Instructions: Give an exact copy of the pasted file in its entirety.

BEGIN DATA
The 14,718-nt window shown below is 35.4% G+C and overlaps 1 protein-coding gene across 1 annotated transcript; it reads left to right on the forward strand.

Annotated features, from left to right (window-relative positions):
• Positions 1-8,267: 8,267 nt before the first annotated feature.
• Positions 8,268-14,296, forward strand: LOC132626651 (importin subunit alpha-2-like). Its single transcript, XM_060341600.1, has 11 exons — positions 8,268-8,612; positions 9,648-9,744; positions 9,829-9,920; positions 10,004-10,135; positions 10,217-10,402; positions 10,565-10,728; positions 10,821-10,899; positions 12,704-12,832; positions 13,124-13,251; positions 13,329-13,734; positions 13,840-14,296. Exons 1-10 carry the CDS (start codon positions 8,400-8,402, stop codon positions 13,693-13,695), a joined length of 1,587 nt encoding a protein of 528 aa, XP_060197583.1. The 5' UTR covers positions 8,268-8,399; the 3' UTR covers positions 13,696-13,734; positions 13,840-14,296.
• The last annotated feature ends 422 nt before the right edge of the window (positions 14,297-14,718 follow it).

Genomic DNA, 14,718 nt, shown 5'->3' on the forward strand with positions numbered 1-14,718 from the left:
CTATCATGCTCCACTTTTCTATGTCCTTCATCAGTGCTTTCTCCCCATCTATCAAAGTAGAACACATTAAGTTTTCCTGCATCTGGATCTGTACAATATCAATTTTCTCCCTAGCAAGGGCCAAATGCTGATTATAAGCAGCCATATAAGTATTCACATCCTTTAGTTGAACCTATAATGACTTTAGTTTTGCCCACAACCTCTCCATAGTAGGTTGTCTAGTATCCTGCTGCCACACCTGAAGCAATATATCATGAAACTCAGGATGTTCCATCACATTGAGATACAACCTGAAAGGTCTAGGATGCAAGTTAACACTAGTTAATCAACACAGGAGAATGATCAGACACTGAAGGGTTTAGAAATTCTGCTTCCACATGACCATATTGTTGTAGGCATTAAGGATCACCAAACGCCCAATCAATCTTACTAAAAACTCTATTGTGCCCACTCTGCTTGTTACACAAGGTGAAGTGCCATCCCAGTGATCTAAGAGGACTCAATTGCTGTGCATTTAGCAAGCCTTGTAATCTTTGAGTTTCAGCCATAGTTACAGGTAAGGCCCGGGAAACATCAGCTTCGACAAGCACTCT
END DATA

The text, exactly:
The 14,718-nt window shown below is 35.4% G+C and overlaps 1 protein-coding gene across 1 annotated transcript; it reads left to right on the forward strand.

Annotated features, from left to right (window-relative positions):
• Positions 1-8,267: 8,267 nt before the first annotated feature.
• Positions 8,268-14,296, forward strand: LOC132626651 (importin subunit alpha-2-like). Its single transcript, XM_060341600.1, has 11 exons — positions 8,268-8,612; positions 9,648-9,744; positions 9,829-9,920; positions 10,004-10,135; positions 10,217-10,402; positions 10,565-10,728; positions 10,821-10,899; positions 12,704-12,832; positions 13,124-13,251; positions 13,329-13,734; positions 13,840-14,296. Exons 1-10 carry the CDS (start codon positions 8,400-8,402, stop codon positions 13,693-13,695), a joined length of 1,587 nt encoding a protein of 528 aa, XP_060197583.1. The 5' UTR covers positions 8,268-8,399; the 3' UTR covers positions 13,696-13,734; positions 13,840-14,296.
• The last annotated feature ends 422 nt before the right edge of the window (positions 14,297-14,718 follow it).

Genomic DNA, 14,718 nt, shown 5'->3' on the forward strand with positions numbered 1-14,718 from the left:
CTATCATGCTCCACTTTTCTATGTCCTTCATCAGTGCTTTCTCCCCATCTATCAAAGTAGAACACATTAAGTTTTCCTGCATCTGGATCTGTACAATATCAATTTTCTCCCTAGCAAGGGCCAAATGCTGATTATAAGCAGCCATATAAGTATTCACATCCTTTAGTTGAACCTATAATGACTTTAGTTTTGCCCACAACCTCTCCATAGTAGGTTGTCTAGTATCCTGCTGCCACACCTGAAGCAATATATCATGAAACTCAGGATGTTCCATCACATTGAGATACAACCTGAAAGGTCTAGGATGCAAGTTAACACTAGTTAATCAACACAGGAGAATGATCAGACACTGAAGGGTTTAGAAATTCTGCTTCCACATGACCATATTGTTGTAGGCATTAAGGATCACCAAACGCCCAATCAATCTTACTAAAAACTCTATTGTGCCCACTCTGCTTGTTACACAAGGTGAAGTGCCATCCCAGTGATCTAAGAGGACTCAATTGCTGTGCATTTAGCAAGCCTTGTAATCTTTGAGTTTCAGCCATAGTTACAGGTAAGGCCCGGGAAACATCAGCTTCGACAAGCACTCT